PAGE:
- Washington Redskins 2014 Schedule
- RGIII Will Drive NASCAR Pace Car at Richmond This Weekend
- Redskins Preseason Opponents Announced (2014)
- Redskins Agree to Deal With DeSean Jackson
- Redskins Sign Safety Ryan Clark
- Brian Orakpo Signs Redskins Franchise Tender
- Letter From Dan Snyder: Formation of Original Americans Foundation
- Redskins Mock Draft: 2014 (2nd Edition)
- RGIII: “I Think it’s Safe to say I Won’t be Wearing the Brace”
- Redskins Re-Sign Brandon Meriweather
Sean Taylor’s Murder Trial Finally Begins
- Updated: October 15, 2013
After several delays, jury selection began Tuesday for Eric Rivera Jr’s first-degree murder trial. Because Rivera, now 23, was only 17 at the time of the crime, he faces life in prison instead of the death penalty if convicted. Jury selection is expected to take about four days.
Four other people were also charged in the case. One of them, Venjah Hunte, pleaded guilty to second-degree murder and burglary charges and is expected to testify against Rivera. The other three are scheduled to go to trial later on lesser charges. Hunte’s plea deal calls for a 29-year prison term instead of life.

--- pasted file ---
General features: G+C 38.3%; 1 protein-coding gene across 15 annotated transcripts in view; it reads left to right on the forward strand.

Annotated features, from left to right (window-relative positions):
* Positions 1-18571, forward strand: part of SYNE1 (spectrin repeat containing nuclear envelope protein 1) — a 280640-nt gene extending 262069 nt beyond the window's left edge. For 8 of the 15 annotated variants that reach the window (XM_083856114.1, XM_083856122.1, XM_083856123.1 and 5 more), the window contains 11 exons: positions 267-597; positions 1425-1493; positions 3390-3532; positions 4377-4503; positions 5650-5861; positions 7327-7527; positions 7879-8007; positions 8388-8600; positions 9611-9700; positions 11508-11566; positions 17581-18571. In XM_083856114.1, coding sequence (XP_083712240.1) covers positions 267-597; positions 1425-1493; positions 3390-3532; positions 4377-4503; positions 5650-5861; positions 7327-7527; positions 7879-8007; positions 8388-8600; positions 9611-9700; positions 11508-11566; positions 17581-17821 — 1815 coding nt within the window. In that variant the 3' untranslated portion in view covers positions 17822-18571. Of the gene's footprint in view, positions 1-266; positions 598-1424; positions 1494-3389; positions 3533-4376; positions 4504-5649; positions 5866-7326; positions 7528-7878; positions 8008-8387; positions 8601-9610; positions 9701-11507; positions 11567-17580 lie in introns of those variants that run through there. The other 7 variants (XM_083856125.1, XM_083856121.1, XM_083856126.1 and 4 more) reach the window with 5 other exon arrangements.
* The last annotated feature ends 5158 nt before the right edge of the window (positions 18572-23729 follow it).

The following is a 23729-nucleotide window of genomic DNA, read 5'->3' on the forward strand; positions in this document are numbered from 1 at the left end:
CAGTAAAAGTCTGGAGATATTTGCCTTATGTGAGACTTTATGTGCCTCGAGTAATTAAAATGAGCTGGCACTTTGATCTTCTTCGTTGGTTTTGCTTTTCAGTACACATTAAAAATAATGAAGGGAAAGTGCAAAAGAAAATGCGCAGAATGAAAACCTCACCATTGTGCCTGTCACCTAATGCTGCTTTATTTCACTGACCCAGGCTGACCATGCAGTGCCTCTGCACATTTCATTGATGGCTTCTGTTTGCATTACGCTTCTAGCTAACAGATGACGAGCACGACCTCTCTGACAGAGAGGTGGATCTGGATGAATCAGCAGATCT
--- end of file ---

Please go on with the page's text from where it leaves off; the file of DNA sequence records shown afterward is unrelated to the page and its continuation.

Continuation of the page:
Taylor’s murder was a shocking event that shook the Washington Redskins at it’s very core seeing as Taylor was not only the best player the burgundy and gold had, but also their leader. Taylor had also became a loving father and dear friend to many within in the organization.
Santana Moss, said he still says “a little prayer” for Taylor every time he takes the field. “I have a few people that have passed away in my life as friends that have meant something to me, and I’m always constantly speaking to them. That’s just something I do. He’s one of those guys,” Moss said.
The Redskins gave $500,000 to a fund for Taylor’s young daughter after he died and, in the first game after his slaying, the team’s defense took the field against Buffalo with only 10 players on the first play — leaving Taylor’s free safety position vacant to honor him.
To many fans, players and others connected with both the Redskins and the “U” at Miami, it was heartbreaking to see such a talented player’s life and career cut short so brutally.
“He was a young man who was learning quickly how to be a great human being, and, to me, he was the best football player I’ve ever seen in person,” said former Redskins tight end Chris Cooley, a nine-year veteran who now does broadcasts for the team. “He was the most physical, the most gifted, the hardest-working guy that I’ve been around, and it was such an unfortunate thing.”